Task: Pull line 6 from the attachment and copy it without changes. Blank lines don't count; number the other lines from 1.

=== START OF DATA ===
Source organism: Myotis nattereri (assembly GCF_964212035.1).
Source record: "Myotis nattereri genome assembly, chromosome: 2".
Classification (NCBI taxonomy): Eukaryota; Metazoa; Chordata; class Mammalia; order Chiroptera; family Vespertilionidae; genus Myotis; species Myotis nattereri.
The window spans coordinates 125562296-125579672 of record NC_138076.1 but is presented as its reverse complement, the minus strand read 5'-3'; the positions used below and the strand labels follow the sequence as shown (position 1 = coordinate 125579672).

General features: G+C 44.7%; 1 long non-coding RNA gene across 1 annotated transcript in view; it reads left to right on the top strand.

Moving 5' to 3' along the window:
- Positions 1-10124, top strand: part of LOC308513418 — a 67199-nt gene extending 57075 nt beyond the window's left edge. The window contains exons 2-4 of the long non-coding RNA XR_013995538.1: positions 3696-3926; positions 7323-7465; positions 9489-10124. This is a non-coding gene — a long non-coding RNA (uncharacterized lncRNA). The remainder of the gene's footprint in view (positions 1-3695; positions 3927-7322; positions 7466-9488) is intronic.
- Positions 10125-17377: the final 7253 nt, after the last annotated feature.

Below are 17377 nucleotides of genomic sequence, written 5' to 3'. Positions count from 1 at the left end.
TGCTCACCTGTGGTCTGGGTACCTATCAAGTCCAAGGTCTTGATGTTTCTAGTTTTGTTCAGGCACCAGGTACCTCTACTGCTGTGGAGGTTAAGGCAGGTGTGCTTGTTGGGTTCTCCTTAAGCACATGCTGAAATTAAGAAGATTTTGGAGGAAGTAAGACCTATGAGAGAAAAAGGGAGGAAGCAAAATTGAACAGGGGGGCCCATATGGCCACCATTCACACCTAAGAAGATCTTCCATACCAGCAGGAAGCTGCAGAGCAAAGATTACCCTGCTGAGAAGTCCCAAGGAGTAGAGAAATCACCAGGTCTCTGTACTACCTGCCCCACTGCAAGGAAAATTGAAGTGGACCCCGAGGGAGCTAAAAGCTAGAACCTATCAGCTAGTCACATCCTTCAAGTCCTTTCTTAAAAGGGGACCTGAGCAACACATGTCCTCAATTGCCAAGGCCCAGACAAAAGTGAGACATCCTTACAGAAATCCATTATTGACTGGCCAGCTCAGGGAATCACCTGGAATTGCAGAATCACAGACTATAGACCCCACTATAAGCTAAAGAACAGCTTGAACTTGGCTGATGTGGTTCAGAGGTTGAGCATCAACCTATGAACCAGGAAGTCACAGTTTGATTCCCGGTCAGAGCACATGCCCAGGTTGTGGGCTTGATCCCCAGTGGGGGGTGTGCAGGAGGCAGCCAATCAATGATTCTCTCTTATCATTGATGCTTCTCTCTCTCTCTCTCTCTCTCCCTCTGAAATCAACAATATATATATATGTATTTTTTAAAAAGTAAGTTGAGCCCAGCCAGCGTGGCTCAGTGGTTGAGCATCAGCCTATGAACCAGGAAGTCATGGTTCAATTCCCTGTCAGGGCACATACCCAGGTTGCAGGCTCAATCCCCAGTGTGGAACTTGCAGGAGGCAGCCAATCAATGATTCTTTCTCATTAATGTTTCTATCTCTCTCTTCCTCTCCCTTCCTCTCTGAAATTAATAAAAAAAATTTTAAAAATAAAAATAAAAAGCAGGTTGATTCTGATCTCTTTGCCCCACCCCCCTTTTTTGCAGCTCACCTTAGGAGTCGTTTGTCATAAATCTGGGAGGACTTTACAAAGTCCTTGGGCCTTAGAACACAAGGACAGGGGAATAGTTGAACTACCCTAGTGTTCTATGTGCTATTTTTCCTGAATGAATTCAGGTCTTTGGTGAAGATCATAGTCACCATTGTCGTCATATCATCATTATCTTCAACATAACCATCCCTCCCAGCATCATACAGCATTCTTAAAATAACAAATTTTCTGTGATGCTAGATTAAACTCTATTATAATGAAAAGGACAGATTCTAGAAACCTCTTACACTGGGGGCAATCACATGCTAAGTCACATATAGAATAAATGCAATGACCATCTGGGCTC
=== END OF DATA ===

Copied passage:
Moving 5' to 3' along the window: